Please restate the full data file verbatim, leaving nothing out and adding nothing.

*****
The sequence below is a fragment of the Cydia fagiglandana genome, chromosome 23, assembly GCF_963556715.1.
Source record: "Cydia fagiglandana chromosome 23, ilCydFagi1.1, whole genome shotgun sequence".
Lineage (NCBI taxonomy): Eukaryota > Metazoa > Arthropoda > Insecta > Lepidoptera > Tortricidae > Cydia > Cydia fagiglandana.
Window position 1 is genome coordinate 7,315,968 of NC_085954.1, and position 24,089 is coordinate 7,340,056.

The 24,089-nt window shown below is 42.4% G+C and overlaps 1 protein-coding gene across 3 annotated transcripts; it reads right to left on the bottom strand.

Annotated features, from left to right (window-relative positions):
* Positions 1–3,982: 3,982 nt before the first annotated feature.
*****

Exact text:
The sequence below is a fragment of the Cydia fagiglandana genome, chromosome 23, assembly GCF_963556715.1.
Source record: "Cydia fagiglandana chromosome 23, ilCydFagi1.1, whole genome shotgun sequence".
Lineage (NCBI taxonomy): Eukaryota > Metazoa > Arthropoda > Insecta > Lepidoptera > Tortricidae > Cydia > Cydia fagiglandana.
Window position 1 is genome coordinate 7,315,968 of NC_085954.1, and position 24,089 is coordinate 7,340,056.

The 24,089-nt window shown below is 42.4% G+C and overlaps 1 protein-coding gene across 3 annotated transcripts; it reads right to left on the bottom strand.

Annotated features, from left to right (window-relative positions):
* Positions 1–3,982: 3,982 nt before the first annotated feature.